Despair is the Achilles’ heel of justice groups and movements. It is the opposite of hope. Despair causes advocates to lose their inspiration and motivation to keep working for change and it contributes to burnout, misanthropy, dysregulation, and other problems that can cause and exacerbate infighting. When we feel despair, we feel helpless.
People often feel despair when they believe that there’s no viable solution to a problem—when they believe either that no solution exists (e.g., that there’s no way to end racism, gender inequality, or animal exploitation) or that the solutions that exist are out of reach (e.g., too few people care enough to make the necessary changes to end their complicity in the problem).
It’s important that advocates hold on to hope in order to offset the despair that can corrode morale in their group or movement. Likewise, it’s important to advocate for change in a way that encourages hope, so that the people we’re trying to reach feel empowered and inspired to take action.
Why advocates feel hopeless
It makes sense that we sometimes feel despair. As people working for progressive social change, we are awake to the reality that we live in the midst of global atrocities that many—and sometimes most—people are in denial about and are actively enabling. It’s almost impossible not to feel some degree of hopelessness in these circumstances.
On top of this, unjust systems like patriarchy, classism, and carnism often present the status quo—the way things are—as a given, as a normal part of everyday life that will never change and that never needs to change.
Consider the idea of meritocracy, which is the myth that achieving success through hard work alone is possible for everyone, regardless of their social position or life circumstances (e.g., their class, race, or family history). When we believe in this myth, change seems unnecessary. If hard work is all that’s needed for success, then there’s no need to make systemic changes to promote justice and equality.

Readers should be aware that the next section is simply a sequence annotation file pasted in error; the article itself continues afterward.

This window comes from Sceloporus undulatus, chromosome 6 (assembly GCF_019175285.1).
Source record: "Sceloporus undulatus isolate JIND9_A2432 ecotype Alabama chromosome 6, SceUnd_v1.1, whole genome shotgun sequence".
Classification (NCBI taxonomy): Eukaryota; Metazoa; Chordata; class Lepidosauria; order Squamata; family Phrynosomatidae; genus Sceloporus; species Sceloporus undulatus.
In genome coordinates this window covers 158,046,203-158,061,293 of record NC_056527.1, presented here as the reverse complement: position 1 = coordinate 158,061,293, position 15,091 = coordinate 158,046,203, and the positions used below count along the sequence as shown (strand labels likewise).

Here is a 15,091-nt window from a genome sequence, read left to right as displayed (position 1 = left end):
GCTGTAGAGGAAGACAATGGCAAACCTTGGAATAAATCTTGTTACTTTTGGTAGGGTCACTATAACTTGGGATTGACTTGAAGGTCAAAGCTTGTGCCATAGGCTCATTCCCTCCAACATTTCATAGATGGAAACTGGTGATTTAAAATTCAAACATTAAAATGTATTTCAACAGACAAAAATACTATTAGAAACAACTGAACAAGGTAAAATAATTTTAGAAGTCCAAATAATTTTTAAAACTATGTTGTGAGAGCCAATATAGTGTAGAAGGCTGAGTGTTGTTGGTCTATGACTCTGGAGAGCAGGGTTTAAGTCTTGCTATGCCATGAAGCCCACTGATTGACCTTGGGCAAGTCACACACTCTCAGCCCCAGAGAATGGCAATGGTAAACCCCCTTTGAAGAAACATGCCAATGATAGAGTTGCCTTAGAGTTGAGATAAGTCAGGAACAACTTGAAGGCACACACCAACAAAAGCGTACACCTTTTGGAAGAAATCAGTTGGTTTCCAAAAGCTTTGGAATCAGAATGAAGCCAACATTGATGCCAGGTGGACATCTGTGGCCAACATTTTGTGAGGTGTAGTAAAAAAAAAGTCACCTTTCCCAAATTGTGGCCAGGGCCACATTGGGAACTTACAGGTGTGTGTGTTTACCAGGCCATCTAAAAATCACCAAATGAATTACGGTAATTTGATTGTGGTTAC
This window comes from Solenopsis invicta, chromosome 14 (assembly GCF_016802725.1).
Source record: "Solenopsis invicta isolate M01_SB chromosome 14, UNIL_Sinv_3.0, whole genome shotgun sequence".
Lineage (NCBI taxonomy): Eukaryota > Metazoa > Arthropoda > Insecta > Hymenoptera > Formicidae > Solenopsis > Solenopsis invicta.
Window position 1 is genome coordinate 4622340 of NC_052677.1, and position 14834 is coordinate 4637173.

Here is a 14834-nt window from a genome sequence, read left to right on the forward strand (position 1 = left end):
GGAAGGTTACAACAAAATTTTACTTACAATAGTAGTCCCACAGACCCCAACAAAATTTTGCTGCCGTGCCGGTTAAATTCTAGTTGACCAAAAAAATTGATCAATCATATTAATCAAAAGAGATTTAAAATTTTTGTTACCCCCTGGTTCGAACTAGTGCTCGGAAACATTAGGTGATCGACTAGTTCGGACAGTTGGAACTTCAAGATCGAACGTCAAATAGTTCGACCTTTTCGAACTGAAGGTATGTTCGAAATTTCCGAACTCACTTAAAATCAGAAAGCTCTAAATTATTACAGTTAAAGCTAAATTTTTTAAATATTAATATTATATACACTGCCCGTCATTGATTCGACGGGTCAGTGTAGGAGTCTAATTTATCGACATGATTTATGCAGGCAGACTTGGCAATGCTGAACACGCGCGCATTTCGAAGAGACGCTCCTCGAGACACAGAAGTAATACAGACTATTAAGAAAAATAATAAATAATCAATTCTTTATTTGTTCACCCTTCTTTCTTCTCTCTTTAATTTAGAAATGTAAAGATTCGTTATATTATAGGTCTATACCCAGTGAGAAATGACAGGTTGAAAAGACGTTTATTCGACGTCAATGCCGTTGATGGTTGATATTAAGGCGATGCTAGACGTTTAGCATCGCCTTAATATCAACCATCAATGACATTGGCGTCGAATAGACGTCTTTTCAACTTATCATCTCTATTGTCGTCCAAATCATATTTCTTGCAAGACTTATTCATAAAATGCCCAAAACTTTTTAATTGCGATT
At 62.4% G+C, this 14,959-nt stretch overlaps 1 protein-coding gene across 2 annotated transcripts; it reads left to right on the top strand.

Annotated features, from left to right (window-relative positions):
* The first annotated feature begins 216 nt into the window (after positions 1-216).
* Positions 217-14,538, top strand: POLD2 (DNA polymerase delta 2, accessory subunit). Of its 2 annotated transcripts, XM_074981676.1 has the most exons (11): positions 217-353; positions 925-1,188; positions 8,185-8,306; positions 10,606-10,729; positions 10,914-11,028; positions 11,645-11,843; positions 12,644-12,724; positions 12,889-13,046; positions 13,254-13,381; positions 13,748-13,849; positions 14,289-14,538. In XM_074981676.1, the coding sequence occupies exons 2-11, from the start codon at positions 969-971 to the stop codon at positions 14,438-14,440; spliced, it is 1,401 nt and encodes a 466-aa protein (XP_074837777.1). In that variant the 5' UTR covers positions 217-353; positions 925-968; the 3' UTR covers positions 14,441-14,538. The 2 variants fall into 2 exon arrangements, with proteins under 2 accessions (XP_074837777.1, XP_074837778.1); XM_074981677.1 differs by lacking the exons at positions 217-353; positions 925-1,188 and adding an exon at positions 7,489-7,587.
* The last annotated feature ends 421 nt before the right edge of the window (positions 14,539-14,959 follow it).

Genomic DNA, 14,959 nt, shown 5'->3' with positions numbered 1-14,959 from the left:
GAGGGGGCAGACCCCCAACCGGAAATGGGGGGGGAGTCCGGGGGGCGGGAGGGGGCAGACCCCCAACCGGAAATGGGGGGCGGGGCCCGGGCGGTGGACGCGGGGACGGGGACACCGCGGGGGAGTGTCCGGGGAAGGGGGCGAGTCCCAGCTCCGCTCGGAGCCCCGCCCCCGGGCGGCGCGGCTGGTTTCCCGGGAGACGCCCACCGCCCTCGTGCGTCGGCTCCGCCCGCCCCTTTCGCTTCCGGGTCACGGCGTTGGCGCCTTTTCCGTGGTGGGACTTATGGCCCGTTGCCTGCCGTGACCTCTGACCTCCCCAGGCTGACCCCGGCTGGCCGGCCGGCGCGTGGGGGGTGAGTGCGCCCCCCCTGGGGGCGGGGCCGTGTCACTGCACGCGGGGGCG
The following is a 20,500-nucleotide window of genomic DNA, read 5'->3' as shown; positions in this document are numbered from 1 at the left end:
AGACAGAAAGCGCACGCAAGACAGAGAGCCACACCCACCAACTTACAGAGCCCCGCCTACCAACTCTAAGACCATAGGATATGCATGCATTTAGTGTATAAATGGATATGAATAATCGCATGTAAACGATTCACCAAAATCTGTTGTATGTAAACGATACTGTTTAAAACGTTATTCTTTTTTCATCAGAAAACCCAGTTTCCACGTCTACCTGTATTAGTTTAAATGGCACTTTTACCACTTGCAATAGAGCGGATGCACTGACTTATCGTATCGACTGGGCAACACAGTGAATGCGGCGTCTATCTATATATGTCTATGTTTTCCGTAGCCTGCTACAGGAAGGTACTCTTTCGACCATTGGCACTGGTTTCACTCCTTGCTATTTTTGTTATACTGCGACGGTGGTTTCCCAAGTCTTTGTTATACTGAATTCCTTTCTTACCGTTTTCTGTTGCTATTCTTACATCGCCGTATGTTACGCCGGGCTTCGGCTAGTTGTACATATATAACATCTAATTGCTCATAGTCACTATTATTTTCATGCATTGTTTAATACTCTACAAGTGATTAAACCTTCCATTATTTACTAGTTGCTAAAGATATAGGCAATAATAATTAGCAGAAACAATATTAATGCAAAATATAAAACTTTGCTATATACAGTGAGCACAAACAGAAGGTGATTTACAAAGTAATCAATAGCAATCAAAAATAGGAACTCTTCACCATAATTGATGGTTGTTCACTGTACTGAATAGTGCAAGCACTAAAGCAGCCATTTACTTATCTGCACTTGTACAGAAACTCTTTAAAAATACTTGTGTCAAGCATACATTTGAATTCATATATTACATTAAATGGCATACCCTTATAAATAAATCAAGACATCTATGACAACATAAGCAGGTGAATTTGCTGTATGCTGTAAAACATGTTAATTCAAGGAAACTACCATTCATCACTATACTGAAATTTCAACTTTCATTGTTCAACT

Also, advocates often get the message that our groups and movements challenging injustice aren’t making a difference. How often does the popular media report on the successes of our campaigns and initiatives?
Should we feel hopeless?
So should we feel hopeless? Is our despair justified?
It’s true that many of the problems facing our world—such as climate change, animal exploitation, economic inequality, and other global catastrophes—are accelerating. And it’s possible that we won’t be able to turn things around in time to prevent our species from extinguishing ourselves and taking many other life forms down with us.
But it’s also true that awareness is growing: awareness of the structure and nature of injustice and of the urgent need for transformation.
Awareness of the structure and nature of the human brain and psyche—and therefore of the mentality that has been driving us to destroy ourselves and others—is also growing. With this awareness, which is higher now than ever before, we just may be able to reverse course in time to save ourselves and the other beings with whom we share the planet.
We obviously cannot predict the future. But we can choose to use the time we have on this planet to help direct the trajectory of the coming years. We can work to cultivate the relational maturity, compassion, resilience, and presence we need so that, whatever happens, we’ll be able to look back on our lives and know that we stood on the right side of history. We can practice what Buddhists refer to as “acceptance of what is” even as we work toward transformation, so that we can find as much peace inside ourselves as possible in our efforts to create peace in the world. And the less despair we carry, the more empowered we’ll be to do this vitally important work.
Providing solutions and instilling hope
People are likely to resist taking in information if they feel helpless to change the problem they’re being made aware of. Anthony Leiserowitz, director of the Yale Program on Climate Change Communication, says of climate change advocacy that there’s a “hope gap” preventing even those who are deeply concerned about climate change from taking action to help rectify the problem. They don’t know what they can do that will actually make a difference.
So when we’re communicating with people who don’t share our opinion it’s important to be solution focused, to talk not only about the problem but also about practical and feasible solutions. This approach helps offset despair, and it also increases the listener’s sense of personal agency (the ability to take positive action).
For example, when you’re talking with another advocate about the importance of ending infighting, rather than just pointing out what a huge and costly problem infighting is, you can point them toward resources that offer practical, actionable solutions to the problem.
Hope is both the opposite of despair and the antidote to it. It’s vital that we avoid fueling the despair that can plague our groups and movements, and that we commit to instilling hope. There are simple ways to do the latter, such as taking time to celebrate even small victories and avoiding reading or engaging with nonrelational social media posts.
When we reduce despair and increase hope in our groups and movements, we can help to reduce burnout, dysregulation, and a variety of other problems that can cause and exacerbate infighting.